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23 Letters: A Child Lost Forever

Spring 2010, Fall 2010
Charley Ross
The Father's Story of Charley Ross, 1876
Little Charley Ross was the subject of the first nationwide kidnapping hunt in 1874.

Turn on the television. Do the names Naval Crime Investigative Service (NCIS), Crime Scene Investigation (CSI), Law and Order or True TV sound familiar? Better yet, think back to the last time the evening news was on and there were no reports of a recent crime. Whether it is on the news, The History Channel, or the number-one-rated show on television, people just can’t get enough of crime. It is everywhere. In the information age, we hear about crimes, both real and fictional, on a daily basis. According to the Federal Bureau of Investigation, 1,382,012 violent crimes occurred in 2008, and it is said that by the age of 18, the average American will have witnessed 200,000 acts of violence on television alone! Unfortunately, crime has become ingrained in our daily lives. It has become customary in American culture and no longer do murders and kidnappings come as a shock, but rather as just another unfortunate incident.

Our national obsession with crime was still young in 1874, when the Philadelphia Inquirer first described the following ransom letter: “Mr. Ros: be not uneasy you son charley bruster be all writ we got him and no powers on earth can deliver out of our hand.” Today, if a parent received this ransom letter, “proper procedures” would be set in place; police would immediately meet with the parents. Interviews and searches would be conducted almost instantly, and an Amber Alert would be sent throughout the United States. But in 1874 things were much different.

In that year, Charley Ross was a young four-year-old boy on East Washington Avenue in the Germantown area of Philadelphia. He and his brother Walter were playing outside their home when they were kidnapped by two men riding in a horse and buggy. Walter would later be set free. Charley Ross, however, became the first abduction for ransom in American history.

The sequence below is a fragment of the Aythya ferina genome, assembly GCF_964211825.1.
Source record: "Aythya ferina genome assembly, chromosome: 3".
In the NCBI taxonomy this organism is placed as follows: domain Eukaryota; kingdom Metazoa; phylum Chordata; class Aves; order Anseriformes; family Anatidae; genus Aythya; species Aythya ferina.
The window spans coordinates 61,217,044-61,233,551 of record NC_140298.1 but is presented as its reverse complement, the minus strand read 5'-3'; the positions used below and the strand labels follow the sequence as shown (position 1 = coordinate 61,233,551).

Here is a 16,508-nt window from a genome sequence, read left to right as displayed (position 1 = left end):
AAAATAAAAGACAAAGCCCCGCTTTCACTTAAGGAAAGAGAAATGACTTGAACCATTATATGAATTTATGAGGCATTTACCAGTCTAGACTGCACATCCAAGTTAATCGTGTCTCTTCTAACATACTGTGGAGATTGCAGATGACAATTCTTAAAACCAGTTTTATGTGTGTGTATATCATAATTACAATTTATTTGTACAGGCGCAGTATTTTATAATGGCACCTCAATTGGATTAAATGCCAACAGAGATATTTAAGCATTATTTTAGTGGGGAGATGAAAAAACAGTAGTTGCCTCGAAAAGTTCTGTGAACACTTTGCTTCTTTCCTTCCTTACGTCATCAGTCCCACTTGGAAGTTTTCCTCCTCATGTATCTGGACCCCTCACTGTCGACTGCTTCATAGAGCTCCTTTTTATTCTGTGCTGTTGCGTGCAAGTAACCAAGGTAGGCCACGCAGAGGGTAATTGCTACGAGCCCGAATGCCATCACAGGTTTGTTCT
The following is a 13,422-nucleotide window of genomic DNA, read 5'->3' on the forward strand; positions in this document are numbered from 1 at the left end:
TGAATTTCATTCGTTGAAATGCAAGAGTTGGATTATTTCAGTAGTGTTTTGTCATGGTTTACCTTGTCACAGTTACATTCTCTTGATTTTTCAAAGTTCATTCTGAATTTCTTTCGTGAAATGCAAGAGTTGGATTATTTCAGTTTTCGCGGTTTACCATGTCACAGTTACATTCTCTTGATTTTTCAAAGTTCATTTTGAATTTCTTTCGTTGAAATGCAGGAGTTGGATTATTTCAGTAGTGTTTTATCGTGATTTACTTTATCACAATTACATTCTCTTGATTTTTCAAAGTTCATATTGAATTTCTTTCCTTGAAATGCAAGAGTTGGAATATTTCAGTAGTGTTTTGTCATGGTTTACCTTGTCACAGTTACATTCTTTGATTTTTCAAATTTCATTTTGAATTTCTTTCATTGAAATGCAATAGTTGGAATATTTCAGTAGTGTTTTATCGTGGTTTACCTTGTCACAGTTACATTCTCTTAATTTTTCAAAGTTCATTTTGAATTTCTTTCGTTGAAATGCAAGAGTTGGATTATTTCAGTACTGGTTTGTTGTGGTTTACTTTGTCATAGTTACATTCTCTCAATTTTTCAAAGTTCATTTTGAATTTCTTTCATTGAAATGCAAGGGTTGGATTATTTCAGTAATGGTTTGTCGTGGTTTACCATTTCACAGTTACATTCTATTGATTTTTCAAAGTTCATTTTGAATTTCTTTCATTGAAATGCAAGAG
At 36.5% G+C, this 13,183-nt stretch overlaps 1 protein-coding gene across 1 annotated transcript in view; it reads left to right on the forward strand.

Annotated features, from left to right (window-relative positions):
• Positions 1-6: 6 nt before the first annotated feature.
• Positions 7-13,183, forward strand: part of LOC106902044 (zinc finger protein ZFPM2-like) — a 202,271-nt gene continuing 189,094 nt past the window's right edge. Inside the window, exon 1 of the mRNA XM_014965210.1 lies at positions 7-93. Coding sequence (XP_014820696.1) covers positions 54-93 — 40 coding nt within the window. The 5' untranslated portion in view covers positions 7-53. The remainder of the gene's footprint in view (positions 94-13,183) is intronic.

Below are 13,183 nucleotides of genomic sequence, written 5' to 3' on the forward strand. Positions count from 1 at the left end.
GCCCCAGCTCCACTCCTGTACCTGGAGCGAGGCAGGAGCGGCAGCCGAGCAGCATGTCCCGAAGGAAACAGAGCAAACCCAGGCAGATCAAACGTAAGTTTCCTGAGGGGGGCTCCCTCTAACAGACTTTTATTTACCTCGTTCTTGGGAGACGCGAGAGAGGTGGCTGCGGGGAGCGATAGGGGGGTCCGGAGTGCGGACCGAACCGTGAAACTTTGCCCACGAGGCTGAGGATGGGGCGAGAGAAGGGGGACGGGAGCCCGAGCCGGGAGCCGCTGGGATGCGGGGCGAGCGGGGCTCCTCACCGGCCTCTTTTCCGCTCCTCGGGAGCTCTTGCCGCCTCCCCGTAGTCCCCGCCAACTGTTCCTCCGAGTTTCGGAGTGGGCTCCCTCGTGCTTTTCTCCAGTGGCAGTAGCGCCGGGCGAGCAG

Washington Lane, Site of Charley Ross' Kidnapping
The Father's Story of Charley Ross, 1876
Washington Lane in Germantown was the site of Charley Ross' kidnapping.

The two men rode past the home of the Ross children every week, offering candy and engaging the small children in conversation. It was not until July 1st however, that the men riding in that horse and buggy would by lure them to take a ride, promising them the purchase of some fire crackers for the upcoming Independence Day celebration. The eight-year-old boy, Walter, was set free just a few hours later, but Charley Ross’s fate would remain forever unknown.

The Ross family lived in a large house in a well-to-do area of Germantown, and was presumably thought to be rich by the kidnappers. But unbeknownst to them, their father Christian Ross was actually heavily in debt since the stock market crash of 1873. Although Christian Ross wished to pay the ransom, he was unable to do so and instead went to the police.

The Philadelphia Police Department, under the direction of Captain Heins would be the first to investigate the case. They began by placing advertisements in the Philadelphia Inquirer for the missing boy, stating that a $300 reward would be given for whoever could return the missing boy to his father. The advertisement also described the ransom letters the boy’s father had received.

The story of Charley “Brewster” Ross would soon become a sensation throughout the country. Police departments from Pennsylvania, New Jersey, and New York began to help with the case, and newspapers from Philadelphia to California quickly began to publish articles on the missing boy.

First ransom Note
The Father's Story of Charley Ross, 1876
The first of 23 ransom notes that would reach the frantic Ross family.

An article written in the New York Herald touched upon this observation by stating, “Never within the history of the Quaker City has a circumstance arisen that so wholly monopolized its public press, or that has called to Philadelphia a greater number of correspondents from elsewhere. So great is its importance, and so direct its bearing upon the human family in general, that no particulars of the affair should be able to escape public observation, nor should any of its details be able to pass without general comment.”

As many articles similar to the one in the New York Herald were published, Americans nationwide were overcome with emotions. In The Father’s Story of Charley Ross, the Kidnapped Child by Charley’s father, Christian Ross, he describes the sorrow many felt: “Then followed varied expressions of horror, as each one realized that there existed a human being capable of committing an act so cruel, so full of unspeakable torment to its victims, as that of child stealing.”